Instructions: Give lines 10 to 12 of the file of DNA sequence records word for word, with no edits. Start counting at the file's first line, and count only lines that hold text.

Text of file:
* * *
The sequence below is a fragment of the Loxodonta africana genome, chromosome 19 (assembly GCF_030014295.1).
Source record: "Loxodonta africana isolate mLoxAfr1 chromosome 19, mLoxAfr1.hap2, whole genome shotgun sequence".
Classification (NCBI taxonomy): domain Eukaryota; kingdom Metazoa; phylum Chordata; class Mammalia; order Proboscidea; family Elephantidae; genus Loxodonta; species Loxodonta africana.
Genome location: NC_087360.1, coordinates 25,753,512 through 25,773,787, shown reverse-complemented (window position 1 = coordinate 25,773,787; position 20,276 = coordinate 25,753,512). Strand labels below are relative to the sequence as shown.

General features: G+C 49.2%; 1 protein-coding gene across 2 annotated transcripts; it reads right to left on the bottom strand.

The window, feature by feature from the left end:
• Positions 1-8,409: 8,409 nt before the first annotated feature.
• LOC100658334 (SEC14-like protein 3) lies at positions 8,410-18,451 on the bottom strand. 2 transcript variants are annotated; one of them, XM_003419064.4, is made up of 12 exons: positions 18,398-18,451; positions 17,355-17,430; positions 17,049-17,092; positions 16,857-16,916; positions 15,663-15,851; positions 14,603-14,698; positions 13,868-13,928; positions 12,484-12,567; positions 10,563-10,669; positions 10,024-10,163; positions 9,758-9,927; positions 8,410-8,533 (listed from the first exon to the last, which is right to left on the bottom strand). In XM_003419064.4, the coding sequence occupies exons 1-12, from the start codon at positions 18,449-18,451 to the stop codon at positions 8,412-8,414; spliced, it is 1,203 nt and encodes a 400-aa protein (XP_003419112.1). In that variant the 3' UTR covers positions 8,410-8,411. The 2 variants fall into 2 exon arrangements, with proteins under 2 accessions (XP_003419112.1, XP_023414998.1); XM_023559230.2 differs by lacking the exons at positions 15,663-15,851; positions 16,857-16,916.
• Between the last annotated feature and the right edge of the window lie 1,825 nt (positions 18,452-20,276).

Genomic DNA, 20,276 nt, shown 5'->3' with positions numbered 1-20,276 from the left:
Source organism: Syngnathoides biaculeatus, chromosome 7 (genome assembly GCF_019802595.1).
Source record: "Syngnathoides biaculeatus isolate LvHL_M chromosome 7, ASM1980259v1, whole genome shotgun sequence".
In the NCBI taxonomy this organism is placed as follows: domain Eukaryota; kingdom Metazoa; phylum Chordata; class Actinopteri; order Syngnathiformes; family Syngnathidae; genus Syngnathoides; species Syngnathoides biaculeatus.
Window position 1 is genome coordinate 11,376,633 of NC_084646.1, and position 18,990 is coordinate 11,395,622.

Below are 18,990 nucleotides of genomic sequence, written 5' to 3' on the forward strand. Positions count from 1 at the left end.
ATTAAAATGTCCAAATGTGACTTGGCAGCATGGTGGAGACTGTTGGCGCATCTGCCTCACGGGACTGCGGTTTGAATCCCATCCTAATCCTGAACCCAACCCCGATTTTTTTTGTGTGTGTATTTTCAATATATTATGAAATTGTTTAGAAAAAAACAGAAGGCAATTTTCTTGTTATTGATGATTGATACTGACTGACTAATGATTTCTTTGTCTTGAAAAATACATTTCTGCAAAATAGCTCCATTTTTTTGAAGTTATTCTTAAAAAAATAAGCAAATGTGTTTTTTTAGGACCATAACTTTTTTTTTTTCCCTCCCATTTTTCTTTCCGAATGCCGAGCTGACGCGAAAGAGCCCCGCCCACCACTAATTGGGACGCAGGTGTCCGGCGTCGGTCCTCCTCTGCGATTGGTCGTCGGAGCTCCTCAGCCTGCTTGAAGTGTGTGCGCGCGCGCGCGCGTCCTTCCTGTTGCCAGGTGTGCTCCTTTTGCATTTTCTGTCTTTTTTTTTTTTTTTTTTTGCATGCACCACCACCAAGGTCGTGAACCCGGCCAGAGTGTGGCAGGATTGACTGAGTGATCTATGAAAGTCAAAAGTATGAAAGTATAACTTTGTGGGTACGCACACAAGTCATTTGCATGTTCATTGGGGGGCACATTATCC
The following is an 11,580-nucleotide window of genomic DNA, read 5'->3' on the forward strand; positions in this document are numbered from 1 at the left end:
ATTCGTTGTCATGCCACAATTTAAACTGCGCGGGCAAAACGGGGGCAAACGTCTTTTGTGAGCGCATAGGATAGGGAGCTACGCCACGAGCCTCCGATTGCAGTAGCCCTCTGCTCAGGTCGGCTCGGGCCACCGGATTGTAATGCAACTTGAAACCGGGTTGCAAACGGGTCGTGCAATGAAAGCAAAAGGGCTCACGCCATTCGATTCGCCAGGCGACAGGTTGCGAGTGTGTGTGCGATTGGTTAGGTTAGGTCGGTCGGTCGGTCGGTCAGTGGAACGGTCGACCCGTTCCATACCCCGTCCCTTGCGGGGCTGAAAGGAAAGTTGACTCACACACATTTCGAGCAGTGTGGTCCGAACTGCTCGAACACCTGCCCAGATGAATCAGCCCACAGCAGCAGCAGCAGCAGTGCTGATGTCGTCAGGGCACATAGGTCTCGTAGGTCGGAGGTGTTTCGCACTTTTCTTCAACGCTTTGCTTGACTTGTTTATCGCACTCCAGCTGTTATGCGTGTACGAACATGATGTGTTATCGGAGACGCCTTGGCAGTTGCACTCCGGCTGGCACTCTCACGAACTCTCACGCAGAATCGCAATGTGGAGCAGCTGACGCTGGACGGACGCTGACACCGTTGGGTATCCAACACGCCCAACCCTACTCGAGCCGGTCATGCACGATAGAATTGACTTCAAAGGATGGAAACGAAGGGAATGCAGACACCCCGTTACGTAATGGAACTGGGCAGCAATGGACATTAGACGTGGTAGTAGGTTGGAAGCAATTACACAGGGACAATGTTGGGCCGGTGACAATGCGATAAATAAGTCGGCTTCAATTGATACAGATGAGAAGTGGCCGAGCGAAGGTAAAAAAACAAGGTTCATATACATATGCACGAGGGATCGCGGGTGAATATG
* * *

Genomic DNA, 20,276 nt, shown 5'->3' with positions numbered 1-20,276 from the left:
Source organism: Syngnathoides biaculeatus, chromosome 7 (genome assembly GCF_019802595.1).
Source record: "Syngnathoides biaculeatus isolate LvHL_M chromosome 7, ASM1980259v1, whole genome shotgun sequence".